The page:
As we mentioned, critic Sandra Whipple Spanier argues that Catherine is the hero of the novel, that her willingness to love Frederic entirely is heroic because it saves her from going crazy with grief. When everything is exploding all around you, everything takes on more urgency. It’s normal that she feels so intensely for Frederic, and that she thinks of unusual and even poetic ways to express this love. And she doesn’t fall apart without him when they are separated, but just keeps on trucking and hoping. She doesn’t need Frederic for anything but love. And so what if she goes a little overboard. Isn’t she entitled? Who are we to dictate how another person should love?
Marry me. Don’t marry me. Marry me. Don’t marry me…
And there is even more evidence that Catherine is a complex women who thinks for herself. And if that’s a male fantasy, so what? As long as it’s good for her, why should we complain? Her complexity is probably a big part of what attracts Frederic to her in the first place. He doesn’t want a blow-up doll. Catherine’s views on marriage are one good example of this complexity. They demonstrate her conflict between not following the social norms she doesn’t care about, and conforming to such norms because doing so makes life easier.
When Frederic first meets her she laments that she didn’t marry her fiancé before he died. She says that they were engaged for "eight years," and that they "grew up together." She tells Frederic she didn’t marry her fiancé because she "thought it would be bad for him," that it would trap him. And Frederic tells us that he and Catherine "told each other [they] were married the first day she had come to the hospital" (19.15). Frederic does want to be married but Catherine thinks this would keep them from being together during the war. When he pressures her, she says, "We’re really married. I couldn’t be any more married." She keeps up this attitude until near the end of her pregnancy, when she says, "I suppose if we have this child, we should really get married" (38.17). Frederic says, "Let’s get married now" (38.18). But Catherine says no, no let’s wait until I’m nice and skinny again after the baby’s born. She wants the commitment of marriage, but is very suspicious of it as an institution.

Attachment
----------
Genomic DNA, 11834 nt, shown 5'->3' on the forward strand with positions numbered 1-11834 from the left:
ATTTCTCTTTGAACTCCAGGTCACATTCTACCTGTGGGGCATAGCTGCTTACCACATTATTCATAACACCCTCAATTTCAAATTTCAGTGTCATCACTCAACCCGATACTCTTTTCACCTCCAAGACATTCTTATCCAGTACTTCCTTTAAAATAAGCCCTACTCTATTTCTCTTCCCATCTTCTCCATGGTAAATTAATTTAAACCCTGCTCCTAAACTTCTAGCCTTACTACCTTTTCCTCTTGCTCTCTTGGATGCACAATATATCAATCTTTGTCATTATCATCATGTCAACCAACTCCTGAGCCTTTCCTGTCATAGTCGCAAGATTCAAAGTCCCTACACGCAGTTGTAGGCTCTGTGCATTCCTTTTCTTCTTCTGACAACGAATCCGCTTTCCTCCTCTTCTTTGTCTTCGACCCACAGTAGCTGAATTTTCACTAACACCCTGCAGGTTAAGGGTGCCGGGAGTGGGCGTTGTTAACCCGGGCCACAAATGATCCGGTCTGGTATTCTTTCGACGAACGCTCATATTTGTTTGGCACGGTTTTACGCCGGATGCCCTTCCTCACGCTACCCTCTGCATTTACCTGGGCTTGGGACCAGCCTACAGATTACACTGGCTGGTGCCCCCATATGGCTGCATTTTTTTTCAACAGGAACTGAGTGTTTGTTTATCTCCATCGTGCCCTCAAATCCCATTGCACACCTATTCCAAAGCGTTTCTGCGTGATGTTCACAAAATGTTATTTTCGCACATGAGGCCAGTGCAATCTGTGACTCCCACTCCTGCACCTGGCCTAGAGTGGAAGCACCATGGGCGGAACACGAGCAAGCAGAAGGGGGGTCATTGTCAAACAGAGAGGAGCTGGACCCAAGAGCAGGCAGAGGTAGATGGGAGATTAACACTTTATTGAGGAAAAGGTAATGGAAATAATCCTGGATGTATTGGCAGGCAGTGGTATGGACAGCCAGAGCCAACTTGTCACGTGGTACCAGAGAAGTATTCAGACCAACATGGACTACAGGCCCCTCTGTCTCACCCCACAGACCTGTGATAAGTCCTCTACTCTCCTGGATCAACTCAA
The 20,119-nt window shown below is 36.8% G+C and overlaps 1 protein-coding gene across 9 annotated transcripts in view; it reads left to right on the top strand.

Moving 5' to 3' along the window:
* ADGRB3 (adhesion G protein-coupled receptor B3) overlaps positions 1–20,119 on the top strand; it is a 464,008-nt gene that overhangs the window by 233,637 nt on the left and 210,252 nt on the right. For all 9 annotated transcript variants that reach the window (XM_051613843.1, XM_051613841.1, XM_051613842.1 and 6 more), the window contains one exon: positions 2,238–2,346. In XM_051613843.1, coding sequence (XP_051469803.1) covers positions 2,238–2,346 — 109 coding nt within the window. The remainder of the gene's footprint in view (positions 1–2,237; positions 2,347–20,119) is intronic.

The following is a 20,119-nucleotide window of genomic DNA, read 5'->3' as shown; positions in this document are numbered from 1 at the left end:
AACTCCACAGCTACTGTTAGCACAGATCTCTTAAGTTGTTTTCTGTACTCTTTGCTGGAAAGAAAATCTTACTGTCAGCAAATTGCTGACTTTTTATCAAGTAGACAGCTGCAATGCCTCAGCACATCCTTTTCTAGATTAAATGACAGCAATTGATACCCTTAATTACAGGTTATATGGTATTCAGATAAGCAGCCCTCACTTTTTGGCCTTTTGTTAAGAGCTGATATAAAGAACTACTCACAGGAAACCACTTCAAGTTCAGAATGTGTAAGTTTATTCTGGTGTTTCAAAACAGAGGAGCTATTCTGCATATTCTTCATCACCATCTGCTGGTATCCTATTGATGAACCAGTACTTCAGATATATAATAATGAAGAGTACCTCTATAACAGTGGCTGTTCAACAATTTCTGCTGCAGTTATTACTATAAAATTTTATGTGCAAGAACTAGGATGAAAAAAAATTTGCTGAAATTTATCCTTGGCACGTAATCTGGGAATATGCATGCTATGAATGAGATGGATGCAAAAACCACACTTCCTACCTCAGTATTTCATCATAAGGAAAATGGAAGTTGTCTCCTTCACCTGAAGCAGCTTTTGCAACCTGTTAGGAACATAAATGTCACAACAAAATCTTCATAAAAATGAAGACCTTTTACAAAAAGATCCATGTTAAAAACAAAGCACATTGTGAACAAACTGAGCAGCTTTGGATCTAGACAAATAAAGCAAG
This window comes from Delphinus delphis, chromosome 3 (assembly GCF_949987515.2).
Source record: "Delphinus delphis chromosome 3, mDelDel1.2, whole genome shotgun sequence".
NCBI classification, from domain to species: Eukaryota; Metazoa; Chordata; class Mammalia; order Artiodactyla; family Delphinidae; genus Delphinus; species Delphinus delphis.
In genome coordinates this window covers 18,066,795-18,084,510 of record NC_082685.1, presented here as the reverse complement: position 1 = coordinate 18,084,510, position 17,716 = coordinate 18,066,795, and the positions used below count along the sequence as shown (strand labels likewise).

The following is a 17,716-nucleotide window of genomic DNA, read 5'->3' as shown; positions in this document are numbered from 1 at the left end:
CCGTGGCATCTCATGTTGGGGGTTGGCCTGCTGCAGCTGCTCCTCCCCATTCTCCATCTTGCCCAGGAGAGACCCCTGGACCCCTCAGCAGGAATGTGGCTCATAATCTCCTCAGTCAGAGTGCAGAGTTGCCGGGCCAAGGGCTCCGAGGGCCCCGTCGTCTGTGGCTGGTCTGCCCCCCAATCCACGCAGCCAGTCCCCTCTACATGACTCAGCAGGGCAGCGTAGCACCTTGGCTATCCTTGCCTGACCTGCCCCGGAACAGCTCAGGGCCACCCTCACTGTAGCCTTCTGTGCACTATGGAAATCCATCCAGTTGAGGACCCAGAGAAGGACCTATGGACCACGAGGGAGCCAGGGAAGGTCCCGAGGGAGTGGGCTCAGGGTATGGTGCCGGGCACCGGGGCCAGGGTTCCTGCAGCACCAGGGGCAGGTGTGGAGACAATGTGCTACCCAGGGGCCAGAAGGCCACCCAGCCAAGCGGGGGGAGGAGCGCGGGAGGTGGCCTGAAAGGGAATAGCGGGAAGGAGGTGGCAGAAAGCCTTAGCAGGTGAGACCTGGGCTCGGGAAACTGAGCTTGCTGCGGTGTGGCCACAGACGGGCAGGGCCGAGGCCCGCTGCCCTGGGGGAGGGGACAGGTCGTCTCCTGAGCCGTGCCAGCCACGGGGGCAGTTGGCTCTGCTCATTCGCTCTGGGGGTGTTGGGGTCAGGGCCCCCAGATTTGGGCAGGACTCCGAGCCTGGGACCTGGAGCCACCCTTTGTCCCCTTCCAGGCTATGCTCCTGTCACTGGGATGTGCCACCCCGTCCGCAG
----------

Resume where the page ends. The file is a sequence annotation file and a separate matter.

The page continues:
This aspect of Catherine shows that she if she is a male fantasy, she’s a pretty good one – she has her own thoughts and opinions about things and isn’t afraid to share them. And now that we have a better idea of Catherine, let’s look a bit deeper and see what she means to the novel as a whole.
"A Hard Rain’s A-Gonna Fall"
Sorry, Bob Dylan, but your lyrics are just so handy. Rain is important to the novel, and especially to Catherine. It rains practically the whole time. Part of this is historical accuracy. It really did rain that much. And Hemingway ingeniously weaves this historical detail in to the narrative.
But, what we want to know is, why is Catherine so afraid of the rain? Isn’t rain a symbol of rebirth and springtime, and cozy lovers snuggling, and all that jazz? Yes, but when a war is on, even the simplest symbol is turned on its head. In this novel, rain most often means gloom and loss and pain and destruction. Lucky for us, Frederic wants to know why Catherine is afraid of the rain too. When he presses her on the point, she finally gives her reasons:
- "It’s very hard on loving" (19.123).
- "I’m afraid of the rain because sometimes I see me dead in it" (19.137).
- "And sometimes I see you dead in it" (19.139).